Oysters reproduce by releasing their eggs and sperm into the waters around them. Some of these eggs and sperm combine to form larvae. These larvae are free-swimming for a few weeks as they grow and develop. At a later stage of development, they begin sampling surfaces in search of somewhere suitable to attach. They are attracted to calcium-rich materials such as oyster shells.
Oyster life cycle diagram
The usual collection technique is to coat a collector with a calcium-rich material. The collector is then suspended in the water at a time coinciding with when the oyster larvae are ready to attach to a suitable surface. If timed correctly, oyster larvae will attach and begin to grow a shell. The collectors remain in the water for weeks or months to allow the oyster seed (baby oysters) to grow to about 6mm or larger in size.
Here are two different types of seed collectors
After the collectors are brought to shore, the oysters are removed, washed, sieved by size, and placed in tanks to grow in ideal conditions to the size of a quarter or larger. This seed is then placed in growth units on the farm.
Collection of naturally occurring oyster seed in no way impacts wild oysters. It is a proven technique commonly used on most oyster farms. Incidentally, a female oyster can produce up to 58,000,000 eggs annually…multiply that number by the vast number of oysters in the harbour and the number of larvae available is astronomical! We are interested in collecting only a very tiny fraction of this huge number. In fact, our farm is likely to increase wild oyster populations because oysters on our farm will add to the seed production of the entire harbour.
The process of seed collection does not involve disturbing, touching or removing wild oysters in the harbour.
Our nursery is a novel and innovative concept designed and built by Ernie Porter P. Eng. and his family. It is an upwelling, land-based system that has 3.5' tall silos and relies on two electric water pumps to flow water through silos containing oyster seed. It is a flow-through system, the same amount of water that enters the system is returned back to the harbour completely untreated other than the filtering from the oysters. The oyster seed (baby oysters) in this nursery filter incoming seawater to feed and that clarified water flows back to the harbour.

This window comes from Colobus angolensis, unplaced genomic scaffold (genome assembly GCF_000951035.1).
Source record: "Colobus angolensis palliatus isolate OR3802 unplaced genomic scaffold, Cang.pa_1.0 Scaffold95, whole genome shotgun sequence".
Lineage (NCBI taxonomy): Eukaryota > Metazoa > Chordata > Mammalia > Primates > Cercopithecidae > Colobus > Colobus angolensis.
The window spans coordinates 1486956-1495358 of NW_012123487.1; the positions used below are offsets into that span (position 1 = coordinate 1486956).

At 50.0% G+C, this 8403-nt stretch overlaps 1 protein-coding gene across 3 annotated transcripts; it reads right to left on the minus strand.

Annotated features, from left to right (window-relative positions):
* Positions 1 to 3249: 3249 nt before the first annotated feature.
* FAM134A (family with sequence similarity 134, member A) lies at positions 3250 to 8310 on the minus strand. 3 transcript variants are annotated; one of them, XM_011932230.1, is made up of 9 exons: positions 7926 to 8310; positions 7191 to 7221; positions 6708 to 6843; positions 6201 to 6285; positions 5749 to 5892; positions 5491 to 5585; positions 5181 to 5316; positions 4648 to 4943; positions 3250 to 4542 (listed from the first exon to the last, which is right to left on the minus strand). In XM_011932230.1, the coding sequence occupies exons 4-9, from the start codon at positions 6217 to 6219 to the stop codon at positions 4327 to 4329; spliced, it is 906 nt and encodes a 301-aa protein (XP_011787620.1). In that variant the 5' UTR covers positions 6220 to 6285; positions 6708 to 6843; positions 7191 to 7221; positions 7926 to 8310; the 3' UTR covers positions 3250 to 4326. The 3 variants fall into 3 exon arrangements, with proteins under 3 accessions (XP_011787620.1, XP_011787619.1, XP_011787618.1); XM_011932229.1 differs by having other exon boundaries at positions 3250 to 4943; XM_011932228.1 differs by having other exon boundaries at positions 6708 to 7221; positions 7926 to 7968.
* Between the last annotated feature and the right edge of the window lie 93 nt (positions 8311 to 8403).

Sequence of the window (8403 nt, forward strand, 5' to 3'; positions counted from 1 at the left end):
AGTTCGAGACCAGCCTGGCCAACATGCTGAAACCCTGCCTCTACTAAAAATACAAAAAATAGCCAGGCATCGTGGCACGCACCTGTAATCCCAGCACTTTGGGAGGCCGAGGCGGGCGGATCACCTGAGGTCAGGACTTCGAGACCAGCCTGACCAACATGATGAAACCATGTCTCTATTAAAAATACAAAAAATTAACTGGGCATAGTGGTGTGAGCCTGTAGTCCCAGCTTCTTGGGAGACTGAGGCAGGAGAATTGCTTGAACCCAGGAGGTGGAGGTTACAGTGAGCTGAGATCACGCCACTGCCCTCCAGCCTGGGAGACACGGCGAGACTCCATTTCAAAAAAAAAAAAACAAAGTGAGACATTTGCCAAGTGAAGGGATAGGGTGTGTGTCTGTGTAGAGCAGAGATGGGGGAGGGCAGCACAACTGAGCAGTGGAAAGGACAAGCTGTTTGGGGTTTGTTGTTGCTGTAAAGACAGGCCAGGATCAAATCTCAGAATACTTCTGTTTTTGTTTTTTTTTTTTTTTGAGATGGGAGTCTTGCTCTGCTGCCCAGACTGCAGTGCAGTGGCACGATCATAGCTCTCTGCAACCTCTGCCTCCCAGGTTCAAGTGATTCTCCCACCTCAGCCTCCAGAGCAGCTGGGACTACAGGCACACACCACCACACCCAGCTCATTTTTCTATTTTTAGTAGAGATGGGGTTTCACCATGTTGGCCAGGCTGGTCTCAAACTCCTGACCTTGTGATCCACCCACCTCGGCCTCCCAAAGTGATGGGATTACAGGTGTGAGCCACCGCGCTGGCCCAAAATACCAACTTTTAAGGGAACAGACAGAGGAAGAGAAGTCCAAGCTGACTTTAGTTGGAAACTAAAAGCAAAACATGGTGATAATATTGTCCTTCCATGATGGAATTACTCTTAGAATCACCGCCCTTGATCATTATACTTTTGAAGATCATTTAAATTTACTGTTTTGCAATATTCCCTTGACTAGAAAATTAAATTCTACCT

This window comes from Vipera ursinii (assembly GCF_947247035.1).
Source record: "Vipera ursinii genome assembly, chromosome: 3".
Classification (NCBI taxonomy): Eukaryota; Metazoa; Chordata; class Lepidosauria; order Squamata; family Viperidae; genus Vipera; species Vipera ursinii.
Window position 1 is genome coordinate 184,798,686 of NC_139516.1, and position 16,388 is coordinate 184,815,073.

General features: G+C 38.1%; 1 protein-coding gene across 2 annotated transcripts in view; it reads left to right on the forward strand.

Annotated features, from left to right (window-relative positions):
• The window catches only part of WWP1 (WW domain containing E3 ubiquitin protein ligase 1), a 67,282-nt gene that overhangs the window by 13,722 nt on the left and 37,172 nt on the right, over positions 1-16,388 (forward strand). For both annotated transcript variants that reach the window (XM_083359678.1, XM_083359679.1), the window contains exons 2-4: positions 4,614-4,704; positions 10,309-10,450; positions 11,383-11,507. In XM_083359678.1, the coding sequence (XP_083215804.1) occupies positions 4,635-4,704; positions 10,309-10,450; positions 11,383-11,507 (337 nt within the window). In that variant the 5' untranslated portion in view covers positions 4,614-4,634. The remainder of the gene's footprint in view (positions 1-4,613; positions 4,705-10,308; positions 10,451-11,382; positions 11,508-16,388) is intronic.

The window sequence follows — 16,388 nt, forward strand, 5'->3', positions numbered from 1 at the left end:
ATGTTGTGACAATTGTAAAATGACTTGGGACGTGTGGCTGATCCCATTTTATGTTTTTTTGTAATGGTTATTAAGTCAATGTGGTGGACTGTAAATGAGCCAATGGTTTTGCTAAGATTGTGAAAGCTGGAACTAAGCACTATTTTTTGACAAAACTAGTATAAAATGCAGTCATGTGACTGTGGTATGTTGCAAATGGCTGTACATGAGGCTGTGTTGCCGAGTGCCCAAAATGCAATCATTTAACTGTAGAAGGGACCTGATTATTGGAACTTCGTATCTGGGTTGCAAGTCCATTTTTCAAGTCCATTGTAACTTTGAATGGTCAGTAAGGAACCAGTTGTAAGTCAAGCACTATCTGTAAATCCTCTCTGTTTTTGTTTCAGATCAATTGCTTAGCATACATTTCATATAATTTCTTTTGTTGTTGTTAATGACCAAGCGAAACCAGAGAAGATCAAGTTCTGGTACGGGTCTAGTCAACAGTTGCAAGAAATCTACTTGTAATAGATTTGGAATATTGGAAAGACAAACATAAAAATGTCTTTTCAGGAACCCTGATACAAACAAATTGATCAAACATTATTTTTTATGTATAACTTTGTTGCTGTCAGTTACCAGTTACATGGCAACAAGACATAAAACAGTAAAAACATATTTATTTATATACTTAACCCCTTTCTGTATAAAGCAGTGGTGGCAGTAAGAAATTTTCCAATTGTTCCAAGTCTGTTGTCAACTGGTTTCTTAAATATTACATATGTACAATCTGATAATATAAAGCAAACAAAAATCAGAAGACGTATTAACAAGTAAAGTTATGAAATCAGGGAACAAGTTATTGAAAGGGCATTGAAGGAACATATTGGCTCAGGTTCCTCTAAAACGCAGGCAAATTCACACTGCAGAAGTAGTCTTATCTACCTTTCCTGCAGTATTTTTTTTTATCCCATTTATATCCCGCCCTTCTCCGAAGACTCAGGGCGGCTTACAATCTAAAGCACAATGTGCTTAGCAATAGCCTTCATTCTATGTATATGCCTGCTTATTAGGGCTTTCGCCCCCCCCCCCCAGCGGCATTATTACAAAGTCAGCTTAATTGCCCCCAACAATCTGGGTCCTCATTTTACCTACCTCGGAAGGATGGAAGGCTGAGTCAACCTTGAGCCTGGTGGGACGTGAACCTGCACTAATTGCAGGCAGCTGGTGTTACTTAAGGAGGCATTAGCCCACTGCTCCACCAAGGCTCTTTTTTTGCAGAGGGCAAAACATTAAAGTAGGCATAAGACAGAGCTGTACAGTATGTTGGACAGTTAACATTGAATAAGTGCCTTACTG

The oyster seed in the nursery, just as the oysters on the proposed farm sites, filter their food from seawater flowing past. So, the oysters in the nursery will provide the same beneficial effect as those on the farm. They will remove phytoplankton, detritus, EWD pathogens, suspended excess nutrients and silt particles, leaving the water cleaner and clearer. In the process, they will excrete feces and pseudofeces that will not remain in suspension as readily as the fine particles the oysters ingested. These sediments settle to the bottom and contain converted forms of nitrate and phosphate nutrients that are more useful to marine plants like eelgrass, than the fine suspended particles residing in the water column. Also, the current adjacent to the nursery is among the strongest in the harbour, therefore dispersion will ensure wider dissemination of these sediments.
We plan, in the near future, to build sufficient solar capacity to enable this facility to run without carbon inputs. At this point, all the carbon sequestered in the growing shells will be a net benefit and in a small way push back on global warming.
Oyster seed in a silo.
The BOBR (Benefit Of Being Round) growth units we plan to utilize have been developed to improve upon several characteristics relative to gear commonly used on off-bottom farms throughout North America. Most relevant to our farm, from the perspective of other stakeholders, is likely the issue of visual profile. Our units are black in color, curved in shape, and float only a few inches above the water's surface. They tend to blend in rather than stand out. Observers will see a pattern on the water, but it will be far less noticeable than other gear options.